“Many have their own islands in the ocean," he noted. “I'm drawing up a plan for an island for UNCP and, hopefully, we'll see it later this school year. I'm very grateful to the Chancellor and the Provost for encouraging my ideas.”
UNCP’s presence in SL has grown dramatically in the last four months.
“The first campus I built here last [school] year was on the ground on a piece of land that measured 1024 sqm. It had one small building,” the professor explained.
“Now this second-generation campus is on land that is 4096 sqm and four levels tall with multiple large buildings and other outdoor areas,” he said.
Sqm is short for square meters, which is the measurement of land in Second Life. The virtual world is a grid of thousands of regions, sometimes referred to as sims or simulations. Each region is 65,536 sqm. A region is composed of 128 small plots of land measuring 512 sqm each. Much of the land in SL is owned by the residents, who have built everything there is in the virtual world.
The current UNCP campus is on the “mainland,” which is a huge continent in the virtual world.
“An island is a smaller region in the ocean away from the mainland,” Dr. Curtis said. “At about 66,000 sqm it's a vast expanse, but there will be many specialized academic buildings and much more extensive landscaping if UNCP has its own island.”
Imagine your own world
Any department or office of the university is able to use the SL campus.
“It takes a bit of imagination at first to see some courses being taught in here, but almost anything you can think of may already be underway in here at some university or another,” Dr. Curtis said. “In Second Life, they say if you can imagine it, you can build it.”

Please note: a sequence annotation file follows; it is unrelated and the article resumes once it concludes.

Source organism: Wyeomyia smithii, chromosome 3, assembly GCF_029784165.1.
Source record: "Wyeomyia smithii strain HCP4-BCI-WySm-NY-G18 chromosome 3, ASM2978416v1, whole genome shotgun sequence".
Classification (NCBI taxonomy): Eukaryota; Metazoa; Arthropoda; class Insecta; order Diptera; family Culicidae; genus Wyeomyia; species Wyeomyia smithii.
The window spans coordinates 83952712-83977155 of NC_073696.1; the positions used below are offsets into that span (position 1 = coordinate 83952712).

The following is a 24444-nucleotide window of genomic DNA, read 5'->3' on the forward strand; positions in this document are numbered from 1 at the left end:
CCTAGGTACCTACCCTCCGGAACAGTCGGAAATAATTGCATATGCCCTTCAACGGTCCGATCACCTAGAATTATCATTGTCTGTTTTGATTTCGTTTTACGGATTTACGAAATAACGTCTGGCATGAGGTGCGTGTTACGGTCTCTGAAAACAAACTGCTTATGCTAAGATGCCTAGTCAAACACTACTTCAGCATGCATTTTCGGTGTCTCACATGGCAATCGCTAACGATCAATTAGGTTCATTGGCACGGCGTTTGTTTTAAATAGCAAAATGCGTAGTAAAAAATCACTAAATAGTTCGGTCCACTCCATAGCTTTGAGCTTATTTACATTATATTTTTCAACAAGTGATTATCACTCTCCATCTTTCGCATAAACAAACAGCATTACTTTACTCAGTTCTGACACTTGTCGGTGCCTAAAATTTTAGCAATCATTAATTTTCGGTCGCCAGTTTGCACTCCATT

“All of the courses I teach can be taught in here, I would say,” he continued. “But also courses in disciplines such as history and biology and business administration and physical training and education and political science and sociology and physics and chemistry.
“I know it sounds funny to hear those mentioned, but someone is doing them somewhere in here already,” he said.
“It seems to me the library could have a large operation with an extensive presence on the island,” Dr. Curtis said.
Media and Society
Media and Society is an online class offered with the purpose of “analyzing critically the role of mass media in contemporary society with some emphasis on state-of-the-art media technology,” according to Dr. Curtis’ introduction on Blackboard.
When the professor introduced his Online Journalism students to SL in the spring, the course was taught in a traditional classroom on the real life campus in Pembroke, so in-class instruction and assistance was available. This time, students are working alone to complete the coursework mostly in Blackboard with field trips into the virtual world simulation for observation and interviews with media managers and consumers.
“I am posting a lot of information, but also having a lot of one-on-one individual meetings in here as people need individualized help,” Dr. Curtis said. “That has been fun, of course, and at every opportunity I get to relate all this to the general content of the course. It is a great benefit when I get the opportunity for more individualized instruction.”
“When students go to newspaper, magazine, TV and radio station sites, I can tag along and mentor or facilitate or guide if needed, and only as needed. So those are individual assignments,” Dr. Curtis continued.
When Angelia Taylor, a public relations major, signed up for the course she expected to “gain as much knowledge as I possibly can about technology and media and how they interconnect.”
While those expectations are coming true, she had been nervous about getting on SL.
“I wasn't sure about this type of social networking, if it was a good thing or a bad thing,” Taylor said. “I am learning more than I ever thought I would in this class. This can be a real positive and helpful experience for my major.”
“I just feel that more and more businesses will start using SL to gain insight into what products will sell before spending the money in RL,” she explained.
SL is the future
SL is the future of social networking sites, according to Dr. Curtis.
“This does all those [Facebook, MySpace and Blackboard] do and Second Life adds the ‘real’ aspect of it, the social side like students sitting here at the picnic table having a collaborative learning meeting,” he said.